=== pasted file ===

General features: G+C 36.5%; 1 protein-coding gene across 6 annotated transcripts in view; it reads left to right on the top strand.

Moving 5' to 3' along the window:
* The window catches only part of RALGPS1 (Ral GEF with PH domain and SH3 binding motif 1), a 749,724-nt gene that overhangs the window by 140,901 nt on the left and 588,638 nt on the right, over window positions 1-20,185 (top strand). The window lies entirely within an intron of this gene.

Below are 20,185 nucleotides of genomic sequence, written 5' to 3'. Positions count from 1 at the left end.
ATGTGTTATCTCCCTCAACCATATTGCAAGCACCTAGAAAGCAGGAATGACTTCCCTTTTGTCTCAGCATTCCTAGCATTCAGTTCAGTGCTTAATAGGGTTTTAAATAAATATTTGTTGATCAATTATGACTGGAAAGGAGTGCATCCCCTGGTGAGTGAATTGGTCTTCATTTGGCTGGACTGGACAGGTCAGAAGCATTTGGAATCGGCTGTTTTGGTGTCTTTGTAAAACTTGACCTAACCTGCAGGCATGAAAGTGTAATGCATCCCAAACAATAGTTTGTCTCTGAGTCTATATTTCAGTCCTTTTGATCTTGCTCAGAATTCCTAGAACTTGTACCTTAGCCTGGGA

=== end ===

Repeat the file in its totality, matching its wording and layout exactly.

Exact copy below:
General features: G+C 36.5%; 1 protein-coding gene across 6 annotated transcripts in view; it reads left to right on the top strand.

Moving 5' to 3' along the window:
* The window catches only part of RALGPS1 (Ral GEF with PH domain and SH3 binding motif 1), a 749,724-nt gene that overhangs the window by 140,901 nt on the left and 588,638 nt on the right, over window positions 1-20,185 (top strand). The window lies entirely within an intron of this gene.

Below are 20,185 nucleotides of genomic sequence, written 5' to 3'. Positions count from 1 at the left end.
ATGTGTTATCTCCCTCAACCATATTGCAAGCACCTAGAAAGCAGGAATGACTTCCCTTTTGTCTCAGCATTCCTAGCATTCAGTTCAGTGCTTAATAGGGTTTTAAATAAATATTTGTTGATCAATTATGACTGGAAAGGAGTGCATCCCCTGGTGAGTGAATTGGTCTTCATTTGGCTGGACTGGACAGGTCAGAAGCATTTGGAATCGGCTGTTTTGGTGTCTTTGTAAAACTTGACCTAACCTGCAGGCATGAAAGTGTAATGCATCCCAAACAATAGTTTGTCTCTGAGTCTATATTTCAGTCCTTTTGATCTTGCTCAGAATTCCTAGAACTTGTACCTTAGCCTGGGA